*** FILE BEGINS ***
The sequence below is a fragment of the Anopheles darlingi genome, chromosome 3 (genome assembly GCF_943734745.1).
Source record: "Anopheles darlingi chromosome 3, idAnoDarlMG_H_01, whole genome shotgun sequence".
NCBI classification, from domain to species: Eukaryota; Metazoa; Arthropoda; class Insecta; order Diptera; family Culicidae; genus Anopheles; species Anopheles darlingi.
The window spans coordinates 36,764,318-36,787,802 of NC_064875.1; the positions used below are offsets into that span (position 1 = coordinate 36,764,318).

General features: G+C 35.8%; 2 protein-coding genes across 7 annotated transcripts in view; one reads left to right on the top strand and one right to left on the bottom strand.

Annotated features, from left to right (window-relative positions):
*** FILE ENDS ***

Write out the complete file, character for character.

The sequence below is a fragment of the Anopheles darlingi genome, chromosome 3 (genome assembly GCF_943734745.1).
Source record: "Anopheles darlingi chromosome 3, idAnoDarlMG_H_01, whole genome shotgun sequence".
NCBI classification, from domain to species: Eukaryota; Metazoa; Arthropoda; class Insecta; order Diptera; family Culicidae; genus Anopheles; species Anopheles darlingi.
The window spans coordinates 36,764,318-36,787,802 of NC_064875.1; the positions used below are offsets into that span (position 1 = coordinate 36,764,318).

General features: G+C 35.8%; 2 protein-coding genes across 7 annotated transcripts in view; one reads left to right on the top strand and one right to left on the bottom strand.

Annotated features, from left to right (window-relative positions):